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docking in foul weather

rasburyrasbury Member Posts: 8,283 ✭✭✭✭✭
I have docked, actually slipped in some pretty foul weather. Fl can really have some storms sneak up on you at the worst times, wind and waves the main concern. I would say where we boat they have been pretty mi imal compareded to what mother nature can do. But, the question in my mind is, how ruff is to ruff to make a docking and what the heck do you do? I have banged up freshly buffed out hull this past year with wind knocking me around which gets me to thinking if conditions had been worse.maybe someone has some stories to share about such situations, what you did and perhaps what you should have done better?

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    aero3113aero3113 Member Posts: 8,924 ✭✭✭✭✭
    Here is a previous thread started by MT, I'm sure people will add some more stories.

    http://rinkerboats.vanillaforums.com/discussion/comment/37648#Comment_37648

    2008 330EC
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    LaReaLaRea Member, Moderator Posts: 7,623 mod
    Preparation is the key.  It's common-sense stuff, but people get into trouble when they forget to do it in advance.  

    Before you approach, take down canvas to reduce windage. Pre-set your lines, get the boat hook out, and get fenders ready in case you need them.  Take note of wind direction and current.  Most importantly, have a plan and make sure everybody knows what to do, and what not to do.  

    Part of that is:  have good fenders!  Not some crappy half-inflated balloon the size of a loaf of bread, like you'd see on a ski boat -- that's worthless.  Your boat requires big fenders.  Of course, storing them can be a challenge.  I keep my largest fenders deflated, and only inflate them when I need them.  
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    Dream_InnDream_Inn Member, Moderator Posts: 7,590 mod
    LaRea is correct, preparation will make most conditions work.  Knowing exactly what you will do before you start docking and have lines ready.  If it is a storm and you can't get there before, it is best to wait it out (unless it will be a long one). I have had to do this many times over the years and it has worked out.  If you can, keep the boat close to shore where the wind is coming from, that will help it be less rough.  I've done both anchoring and not.  I prefer to anchor and let out a lot rhode in a shallower area (less than 10 Ft).  I am fortunate that my home marina is in a very enclosed area.  (actually called a lake cause only two small openings - one 20 Ft wide under a bridge). Conditions are almost always ok to dock and with the lift and guide poles make it easier.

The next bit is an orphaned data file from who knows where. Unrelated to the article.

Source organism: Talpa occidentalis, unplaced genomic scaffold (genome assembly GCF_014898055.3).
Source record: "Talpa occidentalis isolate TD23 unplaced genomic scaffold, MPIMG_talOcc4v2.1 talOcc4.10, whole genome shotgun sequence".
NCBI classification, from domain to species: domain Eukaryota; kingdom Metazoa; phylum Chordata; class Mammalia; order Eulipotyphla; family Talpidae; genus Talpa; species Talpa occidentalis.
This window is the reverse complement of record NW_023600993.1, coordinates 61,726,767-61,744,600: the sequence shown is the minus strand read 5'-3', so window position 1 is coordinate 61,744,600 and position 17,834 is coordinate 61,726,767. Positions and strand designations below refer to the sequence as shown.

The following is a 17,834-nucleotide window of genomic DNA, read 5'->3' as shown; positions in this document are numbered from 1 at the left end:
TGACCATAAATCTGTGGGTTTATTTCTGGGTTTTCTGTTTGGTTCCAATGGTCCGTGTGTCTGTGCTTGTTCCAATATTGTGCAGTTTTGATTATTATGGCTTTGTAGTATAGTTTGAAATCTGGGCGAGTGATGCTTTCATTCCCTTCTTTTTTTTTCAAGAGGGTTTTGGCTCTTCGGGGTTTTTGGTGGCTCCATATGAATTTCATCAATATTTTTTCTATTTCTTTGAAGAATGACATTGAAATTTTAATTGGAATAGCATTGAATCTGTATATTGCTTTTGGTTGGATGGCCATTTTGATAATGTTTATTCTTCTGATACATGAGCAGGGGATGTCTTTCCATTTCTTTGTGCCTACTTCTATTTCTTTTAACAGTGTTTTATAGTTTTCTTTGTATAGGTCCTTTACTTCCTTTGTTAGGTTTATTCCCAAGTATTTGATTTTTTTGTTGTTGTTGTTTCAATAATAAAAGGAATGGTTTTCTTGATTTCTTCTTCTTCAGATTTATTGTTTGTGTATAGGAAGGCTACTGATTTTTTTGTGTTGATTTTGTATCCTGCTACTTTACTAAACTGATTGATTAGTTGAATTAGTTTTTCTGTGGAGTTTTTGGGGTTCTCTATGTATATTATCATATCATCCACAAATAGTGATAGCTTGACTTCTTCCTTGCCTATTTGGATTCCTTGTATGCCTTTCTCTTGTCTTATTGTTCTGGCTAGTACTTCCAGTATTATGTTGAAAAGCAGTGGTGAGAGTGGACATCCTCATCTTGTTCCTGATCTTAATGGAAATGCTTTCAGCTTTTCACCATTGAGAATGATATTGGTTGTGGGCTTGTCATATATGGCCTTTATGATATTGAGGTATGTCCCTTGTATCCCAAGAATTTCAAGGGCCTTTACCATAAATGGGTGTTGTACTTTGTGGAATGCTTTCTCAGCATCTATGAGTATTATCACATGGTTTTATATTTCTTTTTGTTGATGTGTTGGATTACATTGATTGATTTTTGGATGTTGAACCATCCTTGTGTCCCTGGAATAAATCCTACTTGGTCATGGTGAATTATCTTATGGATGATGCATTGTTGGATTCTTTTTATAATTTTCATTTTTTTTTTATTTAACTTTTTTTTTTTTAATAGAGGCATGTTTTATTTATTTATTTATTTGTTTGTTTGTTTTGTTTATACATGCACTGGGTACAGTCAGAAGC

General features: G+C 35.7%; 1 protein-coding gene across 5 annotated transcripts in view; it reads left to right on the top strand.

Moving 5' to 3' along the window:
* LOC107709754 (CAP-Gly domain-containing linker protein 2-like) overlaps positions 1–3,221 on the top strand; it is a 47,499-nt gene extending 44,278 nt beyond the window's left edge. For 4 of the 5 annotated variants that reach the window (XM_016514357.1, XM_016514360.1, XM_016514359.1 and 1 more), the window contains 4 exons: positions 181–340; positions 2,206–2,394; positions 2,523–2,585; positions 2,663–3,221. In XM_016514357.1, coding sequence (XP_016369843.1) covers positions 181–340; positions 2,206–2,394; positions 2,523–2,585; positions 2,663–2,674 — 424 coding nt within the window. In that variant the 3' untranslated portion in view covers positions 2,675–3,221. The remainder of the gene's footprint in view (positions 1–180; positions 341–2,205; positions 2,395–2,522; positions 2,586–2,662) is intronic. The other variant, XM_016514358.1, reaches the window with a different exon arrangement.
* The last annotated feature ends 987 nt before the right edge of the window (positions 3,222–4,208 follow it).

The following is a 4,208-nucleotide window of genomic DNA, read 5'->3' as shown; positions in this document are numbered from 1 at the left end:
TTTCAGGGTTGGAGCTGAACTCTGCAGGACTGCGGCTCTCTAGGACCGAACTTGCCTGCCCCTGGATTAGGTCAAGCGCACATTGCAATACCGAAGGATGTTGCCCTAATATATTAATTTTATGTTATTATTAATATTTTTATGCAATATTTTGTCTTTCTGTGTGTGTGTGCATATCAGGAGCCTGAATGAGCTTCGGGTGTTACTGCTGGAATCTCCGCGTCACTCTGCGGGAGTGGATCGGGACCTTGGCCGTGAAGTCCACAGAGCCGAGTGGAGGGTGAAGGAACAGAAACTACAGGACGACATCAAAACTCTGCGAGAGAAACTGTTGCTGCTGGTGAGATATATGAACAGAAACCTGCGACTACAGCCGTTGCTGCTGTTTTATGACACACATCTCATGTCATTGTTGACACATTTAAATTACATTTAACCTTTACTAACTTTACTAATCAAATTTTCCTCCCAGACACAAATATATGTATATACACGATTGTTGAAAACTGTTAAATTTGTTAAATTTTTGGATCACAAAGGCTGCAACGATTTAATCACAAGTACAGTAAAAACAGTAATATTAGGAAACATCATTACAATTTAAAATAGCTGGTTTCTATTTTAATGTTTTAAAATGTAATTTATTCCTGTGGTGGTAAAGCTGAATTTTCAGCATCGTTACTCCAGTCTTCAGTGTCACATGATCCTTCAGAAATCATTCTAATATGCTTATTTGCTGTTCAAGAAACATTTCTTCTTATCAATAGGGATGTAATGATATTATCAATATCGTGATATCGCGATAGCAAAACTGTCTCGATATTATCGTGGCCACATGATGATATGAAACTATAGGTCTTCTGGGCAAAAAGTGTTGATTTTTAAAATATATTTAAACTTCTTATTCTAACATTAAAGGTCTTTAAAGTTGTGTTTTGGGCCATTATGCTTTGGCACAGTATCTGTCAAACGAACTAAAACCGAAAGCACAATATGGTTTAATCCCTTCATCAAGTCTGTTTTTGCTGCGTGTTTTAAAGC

Dream 'Inn III -- 2008 400 Express

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    MarkBMarkB Member Posts: 3,969 ✭✭✭✭✭
    I would say under really brutal weather make sure you can abort your docking and try again. Second is if it's real bad then dock your boat somewhere else like at the gas dock and wait for it to get better. No one will blame you if it saves a lot of potential damage.

    Boat Name: King Kong

    "Boat + Water = Fun"

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    Cableguy GregCableguy Greg Member Posts: 5,016 ✭✭✭✭✭
    I agree with what everyone has stated above. I would stress the big fenders. You can't have enough of them. Storage is always a problem. I keep 6 G-5 size fenders in my storage compartment along with a G-6 and a A-2 buoy ball in my engine room. I only get them out if I really need them.
    2008 280 Express Cruiser, 6.2MPI, B3, Pittsburgh, PA "Blue Ayes"
    Go Steelers!!!
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